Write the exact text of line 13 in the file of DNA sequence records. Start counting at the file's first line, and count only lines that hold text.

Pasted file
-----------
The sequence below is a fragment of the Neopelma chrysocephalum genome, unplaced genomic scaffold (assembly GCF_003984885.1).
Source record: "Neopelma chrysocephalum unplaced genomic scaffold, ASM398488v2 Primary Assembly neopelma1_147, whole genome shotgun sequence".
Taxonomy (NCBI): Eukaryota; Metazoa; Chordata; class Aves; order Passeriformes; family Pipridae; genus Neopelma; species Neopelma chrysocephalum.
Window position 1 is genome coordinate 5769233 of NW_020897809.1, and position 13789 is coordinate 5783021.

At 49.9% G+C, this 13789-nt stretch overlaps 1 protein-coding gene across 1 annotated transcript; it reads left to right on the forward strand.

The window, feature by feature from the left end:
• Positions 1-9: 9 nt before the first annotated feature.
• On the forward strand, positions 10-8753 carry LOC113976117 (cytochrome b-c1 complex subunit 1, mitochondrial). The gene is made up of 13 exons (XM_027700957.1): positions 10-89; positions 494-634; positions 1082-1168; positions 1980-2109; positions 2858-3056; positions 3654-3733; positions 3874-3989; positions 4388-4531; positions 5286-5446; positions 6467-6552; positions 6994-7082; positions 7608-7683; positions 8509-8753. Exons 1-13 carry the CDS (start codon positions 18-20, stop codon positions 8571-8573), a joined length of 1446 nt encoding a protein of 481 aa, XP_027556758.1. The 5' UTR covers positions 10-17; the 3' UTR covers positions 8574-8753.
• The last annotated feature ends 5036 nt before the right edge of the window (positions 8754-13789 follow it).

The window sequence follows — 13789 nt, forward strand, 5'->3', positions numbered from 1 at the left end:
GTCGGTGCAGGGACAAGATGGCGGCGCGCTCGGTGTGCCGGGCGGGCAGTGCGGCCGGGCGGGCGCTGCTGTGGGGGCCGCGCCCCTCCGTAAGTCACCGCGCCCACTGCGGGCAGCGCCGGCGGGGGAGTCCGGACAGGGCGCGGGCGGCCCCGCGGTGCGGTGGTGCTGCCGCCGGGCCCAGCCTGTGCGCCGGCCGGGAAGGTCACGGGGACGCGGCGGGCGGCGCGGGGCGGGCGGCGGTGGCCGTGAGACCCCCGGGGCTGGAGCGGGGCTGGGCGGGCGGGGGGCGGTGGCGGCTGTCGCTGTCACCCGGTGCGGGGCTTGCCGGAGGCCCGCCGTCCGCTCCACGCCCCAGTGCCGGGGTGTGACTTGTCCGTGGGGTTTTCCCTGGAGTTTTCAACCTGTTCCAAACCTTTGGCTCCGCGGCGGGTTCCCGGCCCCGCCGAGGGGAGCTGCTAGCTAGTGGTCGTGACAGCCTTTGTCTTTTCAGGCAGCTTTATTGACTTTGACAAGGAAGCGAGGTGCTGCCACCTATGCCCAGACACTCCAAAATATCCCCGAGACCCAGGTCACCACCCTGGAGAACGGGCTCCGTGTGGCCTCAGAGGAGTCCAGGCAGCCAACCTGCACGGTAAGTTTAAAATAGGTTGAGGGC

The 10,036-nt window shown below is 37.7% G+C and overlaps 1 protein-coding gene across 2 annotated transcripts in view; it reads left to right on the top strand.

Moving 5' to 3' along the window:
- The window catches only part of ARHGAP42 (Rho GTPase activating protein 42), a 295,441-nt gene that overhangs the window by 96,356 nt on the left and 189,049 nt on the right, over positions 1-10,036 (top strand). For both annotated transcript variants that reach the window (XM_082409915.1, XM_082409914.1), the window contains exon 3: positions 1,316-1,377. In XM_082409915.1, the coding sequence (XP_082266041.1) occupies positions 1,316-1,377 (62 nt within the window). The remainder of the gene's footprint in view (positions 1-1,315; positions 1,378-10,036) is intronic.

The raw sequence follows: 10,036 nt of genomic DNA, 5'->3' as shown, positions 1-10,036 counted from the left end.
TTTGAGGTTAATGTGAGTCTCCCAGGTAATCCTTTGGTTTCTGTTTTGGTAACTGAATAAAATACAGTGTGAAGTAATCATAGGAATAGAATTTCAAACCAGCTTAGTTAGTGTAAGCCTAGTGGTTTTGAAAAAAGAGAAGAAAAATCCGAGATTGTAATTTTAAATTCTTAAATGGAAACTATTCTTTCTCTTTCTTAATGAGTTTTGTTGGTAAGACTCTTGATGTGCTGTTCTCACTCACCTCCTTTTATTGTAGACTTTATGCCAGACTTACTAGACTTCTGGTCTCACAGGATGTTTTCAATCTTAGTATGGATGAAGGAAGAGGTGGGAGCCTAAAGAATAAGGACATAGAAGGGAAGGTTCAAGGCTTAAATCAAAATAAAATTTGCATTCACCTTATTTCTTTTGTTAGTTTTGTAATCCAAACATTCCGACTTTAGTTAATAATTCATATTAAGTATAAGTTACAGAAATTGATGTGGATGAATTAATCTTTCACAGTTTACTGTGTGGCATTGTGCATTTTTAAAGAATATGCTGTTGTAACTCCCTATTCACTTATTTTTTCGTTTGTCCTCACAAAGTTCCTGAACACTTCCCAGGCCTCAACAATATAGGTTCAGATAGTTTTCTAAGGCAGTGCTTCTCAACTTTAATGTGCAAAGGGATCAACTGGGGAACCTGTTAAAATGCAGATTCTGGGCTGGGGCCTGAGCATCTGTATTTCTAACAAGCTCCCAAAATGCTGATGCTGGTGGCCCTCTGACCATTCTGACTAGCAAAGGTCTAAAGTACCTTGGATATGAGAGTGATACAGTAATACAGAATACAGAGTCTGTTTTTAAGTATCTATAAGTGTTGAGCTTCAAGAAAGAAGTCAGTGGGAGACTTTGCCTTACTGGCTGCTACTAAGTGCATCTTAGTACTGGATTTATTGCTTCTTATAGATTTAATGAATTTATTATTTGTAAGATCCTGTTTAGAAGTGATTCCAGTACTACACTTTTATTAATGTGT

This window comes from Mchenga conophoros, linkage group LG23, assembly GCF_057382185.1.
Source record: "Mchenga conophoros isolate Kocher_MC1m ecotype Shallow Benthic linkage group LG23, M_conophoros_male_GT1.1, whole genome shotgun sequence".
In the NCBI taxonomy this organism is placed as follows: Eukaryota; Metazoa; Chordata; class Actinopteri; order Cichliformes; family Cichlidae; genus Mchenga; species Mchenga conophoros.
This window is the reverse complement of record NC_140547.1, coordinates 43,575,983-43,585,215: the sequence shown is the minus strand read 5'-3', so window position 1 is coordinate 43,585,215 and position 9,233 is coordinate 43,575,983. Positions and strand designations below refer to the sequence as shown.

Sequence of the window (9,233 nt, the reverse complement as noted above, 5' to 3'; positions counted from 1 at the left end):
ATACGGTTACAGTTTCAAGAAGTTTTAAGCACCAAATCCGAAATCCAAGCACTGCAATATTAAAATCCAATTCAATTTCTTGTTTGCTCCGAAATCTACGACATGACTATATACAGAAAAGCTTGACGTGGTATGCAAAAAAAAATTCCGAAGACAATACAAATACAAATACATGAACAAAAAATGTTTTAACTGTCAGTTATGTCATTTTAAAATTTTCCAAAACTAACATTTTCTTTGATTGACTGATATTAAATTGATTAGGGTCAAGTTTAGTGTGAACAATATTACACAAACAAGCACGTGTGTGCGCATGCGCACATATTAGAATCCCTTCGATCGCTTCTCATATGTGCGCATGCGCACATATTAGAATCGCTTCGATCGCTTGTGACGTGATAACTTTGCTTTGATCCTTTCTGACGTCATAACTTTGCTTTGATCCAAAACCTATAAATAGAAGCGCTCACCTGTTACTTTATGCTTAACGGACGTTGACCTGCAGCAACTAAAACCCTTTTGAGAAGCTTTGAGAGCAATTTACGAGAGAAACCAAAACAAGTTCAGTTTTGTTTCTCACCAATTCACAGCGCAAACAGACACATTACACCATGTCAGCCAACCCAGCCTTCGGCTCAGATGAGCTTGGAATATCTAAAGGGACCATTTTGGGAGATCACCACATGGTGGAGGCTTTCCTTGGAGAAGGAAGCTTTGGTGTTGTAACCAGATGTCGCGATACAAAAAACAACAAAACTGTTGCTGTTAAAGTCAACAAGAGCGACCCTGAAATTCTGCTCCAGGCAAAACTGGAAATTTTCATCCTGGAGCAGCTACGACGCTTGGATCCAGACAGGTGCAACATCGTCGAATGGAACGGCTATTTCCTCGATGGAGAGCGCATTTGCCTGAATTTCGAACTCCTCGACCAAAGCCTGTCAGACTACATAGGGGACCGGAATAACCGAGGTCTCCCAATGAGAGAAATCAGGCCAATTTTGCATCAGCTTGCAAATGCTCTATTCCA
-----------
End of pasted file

Moving 5' to 3' along the window: